Growing the Conservation Community
We are currently supporting eight projects through the Small Grant Facility afforded by the Table Mountain Fund. This is what some of them have been up to:
Friends of Tokai Park (FoTP)
The Friends of Tokai Park project has had a strong focus on community engagement and education, with the group having run a highly successful Nature Week at the Lower Tokai Park for ten schools within a 5-10km radius. This took place from 9 – 13 March 2020.
Six of the ten schools were able to participate in 3.5-hour long morning sessions, geared toward various grades of approximately 100-120 learners per session. The morning sessions included various activities such as plantation and fynbos vegetation surveys, a guided nature walk and lessons on small mammals. The remaining four schools brought their Eco-Clubs during the afternoon sessions which included a guided restoration trail walk, and an alien hacking competition. Each of these schools were told about the opportunity to adopt a patch of land within the Lower Tokai Park to ensure it remains clear of aliens, and to come back in the future to see its recovery. In total 600 learners and over 50 volunteers were involved in the Nature Week.
A Fynbos Festival followed on 15 March 2020, showcasing the beauty of lowland Fynbos through various forms of art, raising awareness about the plight of lowland Fynbos, and highlighting conservation organisations in need of support. The Friends of Tokai Park had over 30 sign-ups to their mailing list during the Fynbos Festival, with interest in their hacking events and walks, placing them in a good position to engage community groups around alien clearing in the future.
Argonaut Science: Improving Ocean Literacy
Thus far, Argonaut Science has developed a Marine Science extramural education curriculum to support the national Marine Science curriculum. The programme has been workshopped and used to train key members of Sea the Bigger Picture, who will also be implementing the curriculum in their Defenders of the Blue programme.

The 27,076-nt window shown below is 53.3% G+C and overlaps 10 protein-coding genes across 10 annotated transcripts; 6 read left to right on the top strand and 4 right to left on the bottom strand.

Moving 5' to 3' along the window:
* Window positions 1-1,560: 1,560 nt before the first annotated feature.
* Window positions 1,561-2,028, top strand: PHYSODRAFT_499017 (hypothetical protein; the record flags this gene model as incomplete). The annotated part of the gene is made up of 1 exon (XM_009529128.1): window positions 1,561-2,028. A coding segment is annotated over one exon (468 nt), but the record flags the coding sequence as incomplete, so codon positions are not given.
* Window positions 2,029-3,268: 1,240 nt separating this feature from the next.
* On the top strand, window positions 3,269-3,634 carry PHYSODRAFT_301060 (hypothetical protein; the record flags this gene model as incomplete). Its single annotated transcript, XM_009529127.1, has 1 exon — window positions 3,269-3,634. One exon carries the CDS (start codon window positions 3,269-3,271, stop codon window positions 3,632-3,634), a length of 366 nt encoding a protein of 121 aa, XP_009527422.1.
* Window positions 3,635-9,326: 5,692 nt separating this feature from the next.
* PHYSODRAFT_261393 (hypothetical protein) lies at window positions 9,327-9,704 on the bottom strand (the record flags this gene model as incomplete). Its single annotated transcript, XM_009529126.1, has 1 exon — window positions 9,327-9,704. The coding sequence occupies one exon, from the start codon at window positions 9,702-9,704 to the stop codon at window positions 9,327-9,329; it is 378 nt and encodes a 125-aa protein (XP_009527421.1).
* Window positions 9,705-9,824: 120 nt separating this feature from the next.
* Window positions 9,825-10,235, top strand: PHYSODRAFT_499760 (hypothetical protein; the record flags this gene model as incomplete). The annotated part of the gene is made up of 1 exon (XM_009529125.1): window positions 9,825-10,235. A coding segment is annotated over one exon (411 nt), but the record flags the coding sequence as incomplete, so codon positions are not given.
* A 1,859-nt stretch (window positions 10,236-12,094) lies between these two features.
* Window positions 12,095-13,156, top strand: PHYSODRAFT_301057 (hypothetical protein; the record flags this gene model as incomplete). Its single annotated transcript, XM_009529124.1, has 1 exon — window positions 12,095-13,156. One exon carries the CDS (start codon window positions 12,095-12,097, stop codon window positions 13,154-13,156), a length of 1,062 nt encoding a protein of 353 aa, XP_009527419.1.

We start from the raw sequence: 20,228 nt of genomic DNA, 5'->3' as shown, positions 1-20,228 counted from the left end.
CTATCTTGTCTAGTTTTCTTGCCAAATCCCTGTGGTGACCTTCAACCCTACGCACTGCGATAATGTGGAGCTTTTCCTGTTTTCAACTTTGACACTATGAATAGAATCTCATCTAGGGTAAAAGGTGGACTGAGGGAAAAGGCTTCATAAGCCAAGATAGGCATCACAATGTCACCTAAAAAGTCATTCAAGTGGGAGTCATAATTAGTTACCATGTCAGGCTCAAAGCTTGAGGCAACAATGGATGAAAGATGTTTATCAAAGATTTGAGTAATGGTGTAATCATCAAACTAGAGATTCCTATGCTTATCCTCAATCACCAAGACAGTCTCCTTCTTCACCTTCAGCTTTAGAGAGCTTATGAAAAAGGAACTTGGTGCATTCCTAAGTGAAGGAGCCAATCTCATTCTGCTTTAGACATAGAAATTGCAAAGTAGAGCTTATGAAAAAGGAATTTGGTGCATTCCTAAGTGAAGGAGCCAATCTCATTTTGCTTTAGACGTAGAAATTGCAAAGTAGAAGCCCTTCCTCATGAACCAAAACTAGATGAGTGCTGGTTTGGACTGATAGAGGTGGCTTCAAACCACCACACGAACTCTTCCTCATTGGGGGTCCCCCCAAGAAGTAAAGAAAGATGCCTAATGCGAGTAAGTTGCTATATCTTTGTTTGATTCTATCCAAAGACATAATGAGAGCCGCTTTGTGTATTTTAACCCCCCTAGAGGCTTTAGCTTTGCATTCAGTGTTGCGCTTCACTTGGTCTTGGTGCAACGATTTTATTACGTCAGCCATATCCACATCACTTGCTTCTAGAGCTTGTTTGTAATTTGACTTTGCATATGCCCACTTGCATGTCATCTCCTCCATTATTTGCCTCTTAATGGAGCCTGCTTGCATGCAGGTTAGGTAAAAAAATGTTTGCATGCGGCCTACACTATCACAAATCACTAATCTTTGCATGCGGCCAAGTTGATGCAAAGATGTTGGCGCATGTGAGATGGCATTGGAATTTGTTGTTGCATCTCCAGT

To date Oceano Reddentes has hosted four clean-ups at the following sites: Black River, Kalk Bay Harbour, Strandfontein Beach, and Granger Bay, with a total of 298 attendees across all clean-ups.
From these clean-ups, it has been established that different areas have different waste problems. The following data has been collected:
|Location||Items Frequently Collected||Total Trash Removed||Recycled||Sent to Landfill|
|Black River||PET and polystyrene||799kg||249kg||550kg|
|Kalk Bay||Sweet wrappers and straws||171.8kg||67.8kg||104kg|
|Strandfontein||Lollipop sticks and sweet wrappers||64.2kg||39.7kg||24.5kg|
|Granger Bay||Straws and ear buds||34.467kg||9.967kg||24.5kg|
Oceano Reddentes has also held a clay, eco-brick bench building workshop at Bhongolethu Primary, and two talks about plastic waste at the Clip Conference and False Bay Yacht Club. In addition, at the Granger Bay clean-up, 24 Grade 1 learners from the German International School in Cape Town had a talk about plastic waste and played games using the Dirty Dozen.